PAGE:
Monday, August 27, 2007

One thing I actually knew about Wikipedia

I see Wikipedia has snuck a little "Ten things you didn't know about Wikipedia" link onto their pages (now that's not very NPOV, is it? [Ed. Note: It's since been softened to "Ten things you may not know ..."]). The sleeper in the list is #4: "You cannot actually change anything in Wikipedia... (you can only add to it)".

This feature of Wikis, dating back to the original WikiWikiWeb, is what gives them their agility. Since there's a complete history, there's an "undo" button on everything. This lets editors "be bold", makes it easy to revert vandalism, provides a fascinating view of the process behind a wiki apart from the results, and doubtless provides any number of other benefits I haven't thought of.

I've long been convinced that this sort of "change by adding" model is the norm in the non-virtual world, or at least closer to the norm than the "instant, compete overwrite" model that the CPU sees. Some random examples:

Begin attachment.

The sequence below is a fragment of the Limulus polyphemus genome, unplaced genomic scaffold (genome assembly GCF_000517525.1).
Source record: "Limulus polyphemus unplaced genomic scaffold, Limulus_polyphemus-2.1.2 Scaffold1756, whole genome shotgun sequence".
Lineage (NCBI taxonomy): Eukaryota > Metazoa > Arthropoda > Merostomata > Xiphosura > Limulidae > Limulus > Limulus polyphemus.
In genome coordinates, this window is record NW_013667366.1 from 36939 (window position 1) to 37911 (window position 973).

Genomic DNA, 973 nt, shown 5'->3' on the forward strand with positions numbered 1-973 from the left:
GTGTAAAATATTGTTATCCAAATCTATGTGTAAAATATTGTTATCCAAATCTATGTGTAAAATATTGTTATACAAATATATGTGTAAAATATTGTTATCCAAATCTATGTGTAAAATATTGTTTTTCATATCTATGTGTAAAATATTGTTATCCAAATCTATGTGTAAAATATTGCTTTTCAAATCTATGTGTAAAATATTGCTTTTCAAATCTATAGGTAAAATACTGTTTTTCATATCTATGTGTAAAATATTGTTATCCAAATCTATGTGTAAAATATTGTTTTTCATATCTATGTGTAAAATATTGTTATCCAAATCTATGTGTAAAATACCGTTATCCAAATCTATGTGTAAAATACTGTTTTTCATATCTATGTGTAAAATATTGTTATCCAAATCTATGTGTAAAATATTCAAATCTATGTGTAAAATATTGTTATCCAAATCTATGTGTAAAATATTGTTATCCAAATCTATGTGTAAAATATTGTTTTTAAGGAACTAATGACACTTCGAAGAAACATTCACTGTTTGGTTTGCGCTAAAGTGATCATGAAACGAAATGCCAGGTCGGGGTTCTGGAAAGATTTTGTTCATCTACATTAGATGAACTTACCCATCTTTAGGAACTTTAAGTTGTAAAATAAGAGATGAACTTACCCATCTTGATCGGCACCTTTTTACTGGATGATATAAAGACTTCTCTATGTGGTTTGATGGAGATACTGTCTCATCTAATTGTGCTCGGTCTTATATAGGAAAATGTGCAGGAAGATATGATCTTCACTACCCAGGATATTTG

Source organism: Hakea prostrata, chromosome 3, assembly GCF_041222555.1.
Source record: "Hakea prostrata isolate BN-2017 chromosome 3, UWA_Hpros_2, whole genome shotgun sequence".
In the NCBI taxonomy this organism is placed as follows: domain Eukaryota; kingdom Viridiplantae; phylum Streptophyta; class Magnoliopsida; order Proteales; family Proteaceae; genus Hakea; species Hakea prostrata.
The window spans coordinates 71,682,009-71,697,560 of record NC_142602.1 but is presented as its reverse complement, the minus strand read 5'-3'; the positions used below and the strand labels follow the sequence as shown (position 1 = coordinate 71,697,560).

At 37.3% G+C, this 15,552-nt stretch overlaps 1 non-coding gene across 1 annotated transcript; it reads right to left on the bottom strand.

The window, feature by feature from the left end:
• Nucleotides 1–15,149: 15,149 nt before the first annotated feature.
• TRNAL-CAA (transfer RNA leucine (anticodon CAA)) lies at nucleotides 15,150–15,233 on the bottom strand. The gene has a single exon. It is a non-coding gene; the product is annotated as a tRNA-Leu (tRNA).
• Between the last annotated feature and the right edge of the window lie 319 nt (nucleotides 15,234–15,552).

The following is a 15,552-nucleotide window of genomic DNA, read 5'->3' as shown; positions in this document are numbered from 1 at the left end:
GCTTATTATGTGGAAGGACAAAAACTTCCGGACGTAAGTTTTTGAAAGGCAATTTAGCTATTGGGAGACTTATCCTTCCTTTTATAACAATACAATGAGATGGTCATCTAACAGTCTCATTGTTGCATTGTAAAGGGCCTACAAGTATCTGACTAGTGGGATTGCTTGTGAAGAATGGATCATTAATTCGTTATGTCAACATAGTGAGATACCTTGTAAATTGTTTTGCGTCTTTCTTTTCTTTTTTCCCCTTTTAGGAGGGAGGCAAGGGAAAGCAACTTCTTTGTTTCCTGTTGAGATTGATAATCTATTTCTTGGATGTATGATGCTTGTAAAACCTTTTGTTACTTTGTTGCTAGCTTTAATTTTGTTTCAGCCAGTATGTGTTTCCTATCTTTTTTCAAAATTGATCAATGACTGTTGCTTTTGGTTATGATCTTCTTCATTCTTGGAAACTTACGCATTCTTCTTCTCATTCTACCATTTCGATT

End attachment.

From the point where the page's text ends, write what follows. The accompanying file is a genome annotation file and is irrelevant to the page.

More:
• If you return an item, the charge doesn't disappear from your account. Instead, a matching credit appears.
  • Other recordkeeping -- school transcripts, employment records, hospital charts, etc. -- tend to follow a similar pattern. Your state changes and the record maintains a history, adding new notations and documents as things happen.
  • A print newspaper, by necessity, can't unprint an article. Instead, it issues a correction or retraction.
  • Similarly, reference books accrue addenda and errata. When these are finally published in a new edition, the previous edition still exists.
These same patterns appear on the web, as well, but there is also the option of keeping only the current state. An online news source may issue a correction but will often quietly update the referenced article as it does so. For that matter, I'm free to edit any post on this blog after the fact (and I occasionally will).

Web protocols handle either scenario. It's up to the author to decide whether a link means something ephemeral or something permanent. Thus the distinction between permalink, which implies that the contents will not change, and plain link, which carries no particular implication.

There is a full spectrum of mutability available, from a true permalink from a source like Wikipedia that promises no changes absent a full-blown catastrophe, to something completely ephemeral like the wind speed at a given weather station. There is also a lot of interesting territory in between that seems worth exploring.

No comments: